The Hill: GOP Senator: Administration ‘Cooking The Books’ On ObamaCare Enrollment
Sen. John Barrasso (R-Wyo.) said Sunday that the Obama administration was “cooking the books” on enrollment figures for ObamaCare. Appearing on “Fox News Sunday,” Barrasso said he wasn’t persuaded by statistics that said that more than six million people had signed up for insurance under the healthcare law. … Sen. Angus King (I-Maine), who has offered legislation to make fixes to ObamaCare, said that it was a great victory for so many people to have signed up for insurance, and said he wasn’t concerned about the number of young people or uninsured signing up (Becker, 3/30).

NPR: Latinos Wary Of All-Out Push To Sign Up For ACA
All throughout the country, supporters of the Affordable Care Act have worked to reach the uninsured, holding health fairs and putting ads on TV and radio. The push continues to get as many enrolled as possible, especially Latinos — the most uninsured group in the country. … Undocumented immigrants aren’t eligible for insurance under the Affordable Care Act, but Obama’s deportation of nearly 2 million of them during his presidency may have soured many Latinos’ opinion of him (Corley, 3/29).

Politico: Procrastinators: Obamacare Wants You
Leading up to the deadline, President Barack Obama, Vice President Joe Biden, cabinet secretaries and other surrogates have done more than 300 radio interviews, attended 45 enrollment events and appeared in videos that have collectively gotten 33 million hits over the last six weeks, according to figures released to POLITICO by a White House official (Haberkorn, 3/30).

ABC News: Obamacare Enrollment Deadline Will Test High-Profile Sales Pitch
LeBron James wants you to sign up for health coverage under Obamacare. So do Magic Johnson and Jonah Hill’s mom. Monday is (sort of) the deadline for Americans without employer-provided health coverage to sign up for insurance under the Affordable Care Act — the White House extended it so that anyone who’s begun to sign up by Monday can still complete the process by April 7 — and the final enrollment numbers will be an important test for a law intended to expand access for the uninsured. It’ll also be a test for the White House’s high-octane sales pitch, one that’s involved celebrities, YouTube videos, and paid media (Good,Ń/30). 

The Fiscal Times: The Growing Puzzle Over Obamacare Enrollment
Probably the only thing harder than predicting the final enrollment figures for the Affordable Care Act is guessing the winners in the NCAA Tournament Brackets.  President Obama announced last week that more than six million people would have enrolled for insurance during the six-month enrollment period that officially ends on Monday — despite the troubled rollout of Obamacare. Surpassing that six-million mark brings enrollment in line with a revised estimate by the nonpartisan Congressional Budget Office – albeit well below the seven-million target that was initially set by the administration (Pianin, 3/31).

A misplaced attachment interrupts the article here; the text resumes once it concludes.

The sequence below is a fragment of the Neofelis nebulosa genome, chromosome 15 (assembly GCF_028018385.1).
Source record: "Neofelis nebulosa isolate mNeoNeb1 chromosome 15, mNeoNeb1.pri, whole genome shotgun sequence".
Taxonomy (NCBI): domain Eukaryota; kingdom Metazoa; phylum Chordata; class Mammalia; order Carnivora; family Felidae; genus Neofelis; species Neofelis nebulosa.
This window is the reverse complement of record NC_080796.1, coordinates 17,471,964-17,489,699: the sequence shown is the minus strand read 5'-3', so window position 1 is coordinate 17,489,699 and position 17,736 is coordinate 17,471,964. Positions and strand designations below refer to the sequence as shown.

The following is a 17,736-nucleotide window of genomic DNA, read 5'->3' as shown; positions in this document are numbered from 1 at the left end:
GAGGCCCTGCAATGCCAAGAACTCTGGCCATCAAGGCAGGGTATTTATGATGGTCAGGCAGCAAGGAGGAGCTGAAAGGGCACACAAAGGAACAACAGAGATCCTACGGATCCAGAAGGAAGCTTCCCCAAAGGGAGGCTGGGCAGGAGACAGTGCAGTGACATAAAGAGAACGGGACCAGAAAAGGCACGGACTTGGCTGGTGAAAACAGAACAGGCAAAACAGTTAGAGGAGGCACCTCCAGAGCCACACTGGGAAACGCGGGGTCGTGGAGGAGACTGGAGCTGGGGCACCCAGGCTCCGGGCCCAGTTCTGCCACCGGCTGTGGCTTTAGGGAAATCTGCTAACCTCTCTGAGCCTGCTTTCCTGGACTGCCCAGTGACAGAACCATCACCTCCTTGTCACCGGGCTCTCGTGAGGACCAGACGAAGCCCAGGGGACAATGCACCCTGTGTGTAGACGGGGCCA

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Utah's Effort To Modify Medicaid Expansion May Pave Route For Other Red States

Gov. Gary Herbert and aides have been meeting with federal officials to find a different option. Meanwhile, news outlets look at the Medicaid expansion battles in Virginia and Florida and Republican concerns in Illinois.

The Washington Post: Why Utah Is The State To Watch On Medicaid Expansion
Utah Gov. Gary Herbert is looking for a way to join the Medicaid expansion, and that could have national implications. Herbert, whose aides have been meeting with federal officials at the Centers for Medicare and Medicaid Services since last week, told local media yesterday that he hopes to have a deal in place with the Obama administration by the summer. “There’s clearly a growing understanding in the Obama administration in the need for states to have more flexibility,” the Republican governor told reporters (Millman, 3/29). 

PolitiFact: McAuliffe Says Medicaid Expansion Will Save Virginia $1 Billion
Gov. Terry McAuliffe says expanding the state’s Medicaid program would allow Virginia to save money by offering health coverage to 400,000 poor and disabled citizens. … The potential savings is a key issue as the General Assembly struggles this spring to decide whether to expand Medicaid eligibility … the analysis he cites says the state will save $420 million of that sum, regardless of whether it broadens Medicare, from other provisions in Obamacare. The research concludes that $601 million in savings over the next eight years are riding on the legislature’s decision. So McAuliffe is right that there’s a lot of expansion money on the table, but he exaggerates how much. We rate his claim Half True (Madsen, 3/30).

The Richmond Times-Dispatch: Backlog Of Medicaid Applications Muddies Debate
A backlog of applications for Medicaid in Virginia has become fodder for political debate over the wisdom of expanding the program in some fashion under the Affordable Care Act. Virginia officials expect more than 40,000 applications to arrive from the new federal marketplace and strain local services offices that will review them for eligibility under the state’s health care program for the poor, elderly and disabled. The state already is coping with a 60 percent surge in applications through the state system since Oct. 1, when the launch of enrollment in the new marketplace prompted more people to seek eligibility for publicly subsidized health insurance (Martz, 3/30). 

The Associated Press: Medicaid Ads Target Virginia House Speaker
New ads funded by groups on both sides of the debate over expanding Medicaid appear to be narrowly aimed at one person: House Speaker William J. Howell. The focus on Howell underscores what is likely a pivotal role that he will play in deciding the outcome. The Democrat-controlled Senate and Democratic Gov. Terry McAuliffe supporting expanding the Medicaid rolls. But the Republican Howell, and his colleagues in the GOP-controlled house, have remained resolutely opposed (3/28).

The Richmond Times-Dispatch: Flawed Obamacare Rollout Colors Virginia Debate